Epic Games / FTC $520M Settlement – what does this mean for Children's privacy in Europe? | Fieldfisher
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Epic Games / FTC $520M Settlement – what does this mean for Children's privacy in Europe?



United Kingdom

As readers of this blog will be aware, protecting children's data online is becoming a key topic for lawmakers and regulators in Europe. Whilst so far there have been only a few high profile enforcement actions in Europe to guide companies in their compliance journey, this recent US settlement between the US Federal Trade Commission (FTC) and Epic Games, Inc. (makers of "Fortnite"), although occurring in the US, is important for three reasons.

Firstly, it extends the cross-Atlantic trend of enforcement in relation to protecting children. Secondly, it evidences the kind of protections which regulators in all jurisdictions may start to expect. Thirdly, it underlines the need to start thinking about a joined-up compliance strategy on both sides of the Atlantic. Related European issues include:

What was the Epic settlement about?

The FTC announced on 19 December 2022 that it had secured an agreement with Epic to pay $520 million, made up of: a $275 million penalty for violating the Children's Online Privacy Protection Act ("COPPA") and $245 million in refunds for use of "dark patterns" that led customers into making unwanted charges. The company has since made its own announcement outlining the extensive changes it has made to its practices in the wake of the FTC's investigations.

In its federal court and administrative complaints the FTC sets out what it saw as the most concerning violations of COPPA and the FTC Act. In short, the allegations boiled down to:

  1. Knowingly collecting personal data from children without first obtaining verifiable parental consent, particularly given evidence of Epic's marketing towards children and insufficient "age-gating".
  2. Using default settings which enabled live text and voice communication between children, teens and adult strangers "on-by-default".
  3. Using confusing button configurations which led players of all ages to make unintended game purchases (e.g. using the same square button to both preview different Fortnite character "skins" as well as to purchase them).
  4. Allowing children to easily make in-game purchases without their parents' authorization by storing payment information for future purchases.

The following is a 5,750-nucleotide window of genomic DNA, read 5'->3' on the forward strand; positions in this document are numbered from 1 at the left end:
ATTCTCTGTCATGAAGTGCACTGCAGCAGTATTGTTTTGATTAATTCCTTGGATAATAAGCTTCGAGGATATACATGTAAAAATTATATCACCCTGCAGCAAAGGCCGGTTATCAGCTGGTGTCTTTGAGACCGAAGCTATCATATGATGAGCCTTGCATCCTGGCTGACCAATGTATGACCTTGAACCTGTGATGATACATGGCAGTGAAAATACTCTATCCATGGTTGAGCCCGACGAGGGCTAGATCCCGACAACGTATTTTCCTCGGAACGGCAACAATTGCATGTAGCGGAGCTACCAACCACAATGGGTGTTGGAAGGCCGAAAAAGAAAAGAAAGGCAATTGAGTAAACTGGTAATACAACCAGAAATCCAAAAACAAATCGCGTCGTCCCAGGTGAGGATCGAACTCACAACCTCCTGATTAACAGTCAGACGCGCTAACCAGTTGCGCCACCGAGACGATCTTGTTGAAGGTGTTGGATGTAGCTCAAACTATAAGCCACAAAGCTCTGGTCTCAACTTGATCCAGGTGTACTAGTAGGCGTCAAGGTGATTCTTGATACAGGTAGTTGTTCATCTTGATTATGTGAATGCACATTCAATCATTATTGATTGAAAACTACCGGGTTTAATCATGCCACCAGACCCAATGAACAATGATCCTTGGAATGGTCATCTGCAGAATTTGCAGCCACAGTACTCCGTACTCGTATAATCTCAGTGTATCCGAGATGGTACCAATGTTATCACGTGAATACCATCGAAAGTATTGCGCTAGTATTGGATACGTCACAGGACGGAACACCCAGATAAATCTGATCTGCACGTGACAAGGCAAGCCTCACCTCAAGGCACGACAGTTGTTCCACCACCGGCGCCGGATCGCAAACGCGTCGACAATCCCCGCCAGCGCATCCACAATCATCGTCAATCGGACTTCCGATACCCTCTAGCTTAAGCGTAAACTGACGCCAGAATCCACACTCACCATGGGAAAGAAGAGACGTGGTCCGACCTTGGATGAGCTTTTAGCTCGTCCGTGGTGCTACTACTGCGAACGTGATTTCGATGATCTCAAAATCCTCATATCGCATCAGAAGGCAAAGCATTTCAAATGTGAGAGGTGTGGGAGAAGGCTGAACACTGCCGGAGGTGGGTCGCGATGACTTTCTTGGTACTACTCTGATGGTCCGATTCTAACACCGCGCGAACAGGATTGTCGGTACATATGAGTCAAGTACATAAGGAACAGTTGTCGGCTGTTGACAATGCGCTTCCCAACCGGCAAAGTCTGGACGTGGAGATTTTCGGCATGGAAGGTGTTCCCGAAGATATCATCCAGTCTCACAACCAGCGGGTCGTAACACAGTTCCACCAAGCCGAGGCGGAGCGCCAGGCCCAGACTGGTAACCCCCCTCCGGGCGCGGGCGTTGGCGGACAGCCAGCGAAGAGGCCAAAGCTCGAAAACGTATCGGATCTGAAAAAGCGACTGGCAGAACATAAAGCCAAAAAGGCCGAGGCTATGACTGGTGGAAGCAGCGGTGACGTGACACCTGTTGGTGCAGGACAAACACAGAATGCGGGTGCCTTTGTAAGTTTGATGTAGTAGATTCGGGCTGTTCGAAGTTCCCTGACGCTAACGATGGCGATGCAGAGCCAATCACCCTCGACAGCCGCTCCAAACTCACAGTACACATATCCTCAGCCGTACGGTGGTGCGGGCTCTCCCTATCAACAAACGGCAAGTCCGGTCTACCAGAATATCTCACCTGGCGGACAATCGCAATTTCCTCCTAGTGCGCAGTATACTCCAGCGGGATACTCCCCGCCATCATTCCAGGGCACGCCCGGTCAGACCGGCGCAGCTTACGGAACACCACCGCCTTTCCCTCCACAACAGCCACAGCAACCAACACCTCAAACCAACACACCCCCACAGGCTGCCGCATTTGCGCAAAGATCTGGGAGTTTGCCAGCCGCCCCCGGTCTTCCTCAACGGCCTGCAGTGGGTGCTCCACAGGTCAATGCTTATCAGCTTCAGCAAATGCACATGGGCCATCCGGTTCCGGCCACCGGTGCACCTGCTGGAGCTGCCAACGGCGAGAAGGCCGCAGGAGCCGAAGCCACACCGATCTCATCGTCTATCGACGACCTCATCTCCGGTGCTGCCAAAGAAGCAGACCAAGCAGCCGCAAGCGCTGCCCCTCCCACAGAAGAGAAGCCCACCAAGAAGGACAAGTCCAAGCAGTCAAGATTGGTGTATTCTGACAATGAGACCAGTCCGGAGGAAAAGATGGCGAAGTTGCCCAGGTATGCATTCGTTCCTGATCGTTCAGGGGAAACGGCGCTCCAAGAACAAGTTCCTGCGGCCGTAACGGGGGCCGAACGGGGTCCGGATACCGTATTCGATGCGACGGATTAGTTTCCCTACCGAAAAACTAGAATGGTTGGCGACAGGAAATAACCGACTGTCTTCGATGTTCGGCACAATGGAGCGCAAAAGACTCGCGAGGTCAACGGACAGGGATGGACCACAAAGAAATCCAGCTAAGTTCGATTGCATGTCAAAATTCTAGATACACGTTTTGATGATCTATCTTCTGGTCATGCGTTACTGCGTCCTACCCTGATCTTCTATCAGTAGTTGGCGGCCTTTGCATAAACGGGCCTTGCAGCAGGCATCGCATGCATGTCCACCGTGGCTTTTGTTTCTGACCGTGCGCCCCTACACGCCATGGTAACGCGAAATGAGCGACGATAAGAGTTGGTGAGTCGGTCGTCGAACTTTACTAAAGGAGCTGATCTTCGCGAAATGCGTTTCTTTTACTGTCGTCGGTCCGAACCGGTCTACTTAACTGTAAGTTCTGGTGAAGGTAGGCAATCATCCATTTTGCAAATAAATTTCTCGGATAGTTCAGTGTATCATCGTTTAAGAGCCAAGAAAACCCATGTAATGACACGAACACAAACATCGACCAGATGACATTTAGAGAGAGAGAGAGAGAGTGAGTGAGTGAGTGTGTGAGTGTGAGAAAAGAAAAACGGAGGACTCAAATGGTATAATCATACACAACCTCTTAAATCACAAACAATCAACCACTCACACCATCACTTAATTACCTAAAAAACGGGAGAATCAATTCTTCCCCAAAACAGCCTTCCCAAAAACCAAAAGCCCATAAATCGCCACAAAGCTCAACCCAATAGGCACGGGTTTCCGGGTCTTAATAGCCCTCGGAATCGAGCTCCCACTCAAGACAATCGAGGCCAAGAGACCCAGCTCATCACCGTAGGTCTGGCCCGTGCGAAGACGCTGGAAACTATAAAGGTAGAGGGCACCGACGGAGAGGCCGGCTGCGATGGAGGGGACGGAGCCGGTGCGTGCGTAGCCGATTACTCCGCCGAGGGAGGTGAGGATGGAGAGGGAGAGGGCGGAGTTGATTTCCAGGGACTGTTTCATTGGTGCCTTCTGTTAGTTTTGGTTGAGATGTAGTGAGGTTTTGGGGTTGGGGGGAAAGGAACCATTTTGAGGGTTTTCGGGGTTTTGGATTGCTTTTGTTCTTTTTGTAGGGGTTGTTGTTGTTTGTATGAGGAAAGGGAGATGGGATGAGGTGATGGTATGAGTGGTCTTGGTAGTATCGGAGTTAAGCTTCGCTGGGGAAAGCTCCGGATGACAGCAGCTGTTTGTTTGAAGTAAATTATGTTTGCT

5. Locking the accounts of customers who disputed unauthorised charges with their credit card companies.
  6. Using other "dark patterns" to deter users from cancelling or requesting virtual currency charge refunds (e.g. by reducing the size and prominence of the "undo" button, relabelling this a "cancel purchase" button, and requiring it to be held down rather than simply clicked).

What does this mean for businesses in Europe?

For international companies with a presence in both the US and Europe, designing a consistent compliance strategy which avoids these pitfalls will now be the challenge. Thankfully, Epic's experience here should provide some useful guidance.

On the same day as the FTC's announcement, Epic published its own update on the company's blog. Emphasising its "ambition to be at the forefront of consumer protection", the company set out in some detail the changes it was adopting. These included:

  • Creating a new type of user account for players under 13 (or the country's age of digital consent) where certain features such as chat and purchasing are disabled.
  • Implementing "high privacy default settings" for players under 18, as well as a mature language filter for players under 16.
  • Increased parental controls to limit daily spending of under 13s, a parental PIN for players to accept friend requests or chat options, and restrictions on voice chat.
  • Allowing instant cancellation of cosmetic purchases made with virtual currencies, and extending the window for these cancellations.
  • Requiring a button to be held down (as opposed to simply clicked) for all in-game purchases.
  • Updating its chargeback policy to only disable accounts when fraud indicators are present.
  • Requiring an explicit "yes/no" choice for the saving of payment information.

Many of these could be replicated by other companies within their own products. For example, we would expect an explicit "yes/no" choice for saving payment information and "hold-to-buy" systems like those Epic uses for in-game purchases to quickly become the norm. However, others will require more thought. For example, if the use of distinct user accounts for children is the goal, businesses will need to review the age-gating tools they make use of, determine what default privacy settings would be appropriate in the context of their specific products, and consider the impact of excluding personalised recommendations for their business model. Companies will also need to carefully consider whether it is possible or desirable to take the same strategy in all jurisdictions in which their products are sold based on varying laws and market forces.

As Epic put it, "The old status quo for in-game commerce and privacy has changed" – and in the coming months a lot of existing assumptions are going to need to be revisited. 

With thanks to Trainee Solicitor, James Russell, for contributing to this article.

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